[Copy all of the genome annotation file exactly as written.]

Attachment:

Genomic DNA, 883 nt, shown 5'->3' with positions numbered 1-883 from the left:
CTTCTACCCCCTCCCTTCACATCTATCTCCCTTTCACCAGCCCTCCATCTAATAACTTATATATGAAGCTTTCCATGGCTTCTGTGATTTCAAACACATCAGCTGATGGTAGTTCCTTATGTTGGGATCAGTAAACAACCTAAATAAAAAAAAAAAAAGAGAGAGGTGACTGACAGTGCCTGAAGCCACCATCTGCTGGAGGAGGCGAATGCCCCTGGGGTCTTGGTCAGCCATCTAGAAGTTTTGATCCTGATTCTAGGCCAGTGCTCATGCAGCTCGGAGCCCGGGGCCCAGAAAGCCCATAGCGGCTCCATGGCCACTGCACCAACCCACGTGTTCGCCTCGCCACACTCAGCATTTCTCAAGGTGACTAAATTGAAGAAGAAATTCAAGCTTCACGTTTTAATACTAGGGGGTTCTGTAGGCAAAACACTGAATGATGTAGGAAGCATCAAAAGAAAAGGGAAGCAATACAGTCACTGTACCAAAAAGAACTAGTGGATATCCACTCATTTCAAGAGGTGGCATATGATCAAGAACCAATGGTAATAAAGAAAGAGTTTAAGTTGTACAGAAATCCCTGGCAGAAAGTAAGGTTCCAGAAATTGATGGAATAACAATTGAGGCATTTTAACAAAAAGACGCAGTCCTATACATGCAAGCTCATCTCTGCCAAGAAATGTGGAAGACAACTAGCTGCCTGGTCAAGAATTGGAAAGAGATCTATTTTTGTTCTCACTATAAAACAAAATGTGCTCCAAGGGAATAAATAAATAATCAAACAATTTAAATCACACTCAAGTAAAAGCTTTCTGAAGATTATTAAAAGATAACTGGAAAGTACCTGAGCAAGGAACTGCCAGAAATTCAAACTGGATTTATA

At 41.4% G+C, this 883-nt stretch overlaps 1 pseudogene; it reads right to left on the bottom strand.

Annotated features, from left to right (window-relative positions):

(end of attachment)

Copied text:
Genomic DNA, 883 nt, shown 5'->3' with positions numbered 1-883 from the left:
CTTCTACCCCCTCCCTTCACATCTATCTCCCTTTCACCAGCCCTCCATCTAATAACTTATATATGAAGCTTTCCATGGCTTCTGTGATTTCAAACACATCAGCTGATGGTAGTTCCTTATGTTGGGATCAGTAAACAACCTAAATAAAAAAAAAAAAAGAGAGAGGTGACTGACAGTGCCTGAAGCCACCATCTGCTGGAGGAGGCGAATGCCCCTGGGGTCTTGGTCAGCCATCTAGAAGTTTTGATCCTGATTCTAGGCCAGTGCTCATGCAGCTCGGAGCCCGGGGCCCAGAAAGCCCATAGCGGCTCCATGGCCACTGCACCAACCCACGTGTTCGCCTCGCCACACTCAGCATTTCTCAAGGTGACTAAATTGAAGAAGAAATTCAAGCTTCACGTTTTAATACTAGGGGGTTCTGTAGGCAAAACACTGAATGATGTAGGAAGCATCAAAAGAAAAGGGAAGCAATACAGTCACTGTACCAAAAAGAACTAGTGGATATCCACTCATTTCAAGAGGTGGCATATGATCAAGAACCAATGGTAATAAAGAAAGAGTTTAAGTTGTACAGAAATCCCTGGCAGAAAGTAAGGTTCCAGAAATTGATGGAATAACAATTGAGGCATTTTAACAAAAAGACGCAGTCCTATACATGCAAGCTCATCTCTGCCAAGAAATGTGGAAGACAACTAGCTGCCTGGTCAAGAATTGGAAAGAGATCTATTTTTGTTCTCACTATAAAACAAAATGTGCTCCAAGGGAATAAATAAATAATCAAACAATTTAAATCACACTCAAGTAAAAGCTTTCTGAAGATTATTAAAAGATAACTGGAAAGTACCTGAGCAAGGAACTGCCAGAAATTCAAACTGGATTTATA

At 41.4% G+C, this 883-nt stretch overlaps 1 pseudogene; it reads right to left on the bottom strand.

Annotated features, from left to right (window-relative positions):